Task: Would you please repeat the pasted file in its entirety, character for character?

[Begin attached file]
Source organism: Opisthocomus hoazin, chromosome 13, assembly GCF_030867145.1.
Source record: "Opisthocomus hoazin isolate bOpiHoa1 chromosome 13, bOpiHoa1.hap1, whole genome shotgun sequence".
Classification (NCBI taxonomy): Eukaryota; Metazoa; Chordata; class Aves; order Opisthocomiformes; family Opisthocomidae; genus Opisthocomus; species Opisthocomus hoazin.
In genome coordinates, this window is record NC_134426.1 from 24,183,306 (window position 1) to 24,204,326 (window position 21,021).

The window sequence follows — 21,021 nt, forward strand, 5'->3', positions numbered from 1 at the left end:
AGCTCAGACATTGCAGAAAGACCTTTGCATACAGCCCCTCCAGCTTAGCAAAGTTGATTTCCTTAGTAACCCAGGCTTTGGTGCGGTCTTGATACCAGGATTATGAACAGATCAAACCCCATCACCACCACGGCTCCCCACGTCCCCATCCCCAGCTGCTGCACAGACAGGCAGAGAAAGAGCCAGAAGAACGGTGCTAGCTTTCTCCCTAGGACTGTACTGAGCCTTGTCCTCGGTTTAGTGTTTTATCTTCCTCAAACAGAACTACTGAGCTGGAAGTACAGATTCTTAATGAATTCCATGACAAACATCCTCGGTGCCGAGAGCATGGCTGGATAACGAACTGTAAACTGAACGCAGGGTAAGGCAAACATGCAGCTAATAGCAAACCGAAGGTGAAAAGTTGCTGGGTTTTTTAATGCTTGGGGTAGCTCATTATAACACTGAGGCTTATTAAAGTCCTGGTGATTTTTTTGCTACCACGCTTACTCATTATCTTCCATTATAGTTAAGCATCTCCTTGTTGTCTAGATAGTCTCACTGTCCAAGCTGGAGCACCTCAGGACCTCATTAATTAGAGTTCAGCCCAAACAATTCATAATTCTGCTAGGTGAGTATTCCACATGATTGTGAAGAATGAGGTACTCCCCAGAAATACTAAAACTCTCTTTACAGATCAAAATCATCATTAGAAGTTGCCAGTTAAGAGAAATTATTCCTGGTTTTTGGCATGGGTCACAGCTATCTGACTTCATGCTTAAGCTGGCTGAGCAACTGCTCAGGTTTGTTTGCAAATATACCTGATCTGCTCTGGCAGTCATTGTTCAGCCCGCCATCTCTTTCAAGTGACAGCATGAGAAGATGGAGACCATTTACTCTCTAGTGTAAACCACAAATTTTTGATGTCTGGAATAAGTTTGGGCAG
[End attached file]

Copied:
Source organism: Opisthocomus hoazin, chromosome 13, assembly GCF_030867145.1.
Source record: "Opisthocomus hoazin isolate bOpiHoa1 chromosome 13, bOpiHoa1.hap1, whole genome shotgun sequence".
Classification (NCBI taxonomy): Eukaryota; Metazoa; Chordata; class Aves; order Opisthocomiformes; family Opisthocomidae; genus Opisthocomus; species Opisthocomus hoazin.
In genome coordinates, this window is record NC_134426.1 from 24,183,306 (window position 1) to 24,204,326 (window position 21,021).

The window sequence follows — 21,021 nt, forward strand, 5'->3', positions numbered from 1 at the left end:
AGCTCAGACATTGCAGAAAGACCTTTGCATACAGCCCCTCCAGCTTAGCAAAGTTGATTTCCTTAGTAACCCAGGCTTTGGTGCGGTCTTGATACCAGGATTATGAACAGATCAAACCCCATCACCACCACGGCTCCCCACGTCCCCATCCCCAGCTGCTGCACAGACAGGCAGAGAAAGAGCCAGAAGAACGGTGCTAGCTTTCTCCCTAGGACTGTACTGAGCCTTGTCCTCGGTTTAGTGTTTTATCTTCCTCAAACAGAACTACTGAGCTGGAAGTACAGATTCTTAATGAATTCCATGACAAACATCCTCGGTGCCGAGAGCATGGCTGGATAACGAACTGTAAACTGAACGCAGGGTAAGGCAAACATGCAGCTAATAGCAAACCGAAGGTGAAAAGTTGCTGGGTTTTTTAATGCTTGGGGTAGCTCATTATAACACTGAGGCTTATTAAAGTCCTGGTGATTTTTTTGCTACCACGCTTACTCATTATCTTCCATTATAGTTAAGCATCTCCTTGTTGTCTAGATAGTCTCACTGTCCAAGCTGGAGCACCTCAGGACCTCATTAATTAGAGTTCAGCCCAAACAATTCATAATTCTGCTAGGTGAGTATTCCACATGATTGTGAAGAATGAGGTACTCCCCAGAAATACTAAAACTCTCTTTACAGATCAAAATCATCATTAGAAGTTGCCAGTTAAGAGAAATTATTCCTGGTTTTTGGCATGGGTCACAGCTATCTGACTTCATGCTTAAGCTGGCTGAGCAACTGCTCAGGTTTGTTTGCAAATATACCTGATCTGCTCTGGCAGTCATTGTTCAGCCCGCCATCTCTTTCAAGTGACAGCATGAGAAGATGGAGACCATTTACTCTCTAGTGTAAACCACAAATTTTTGATGTCTGGAATAAGTTTGGGCAG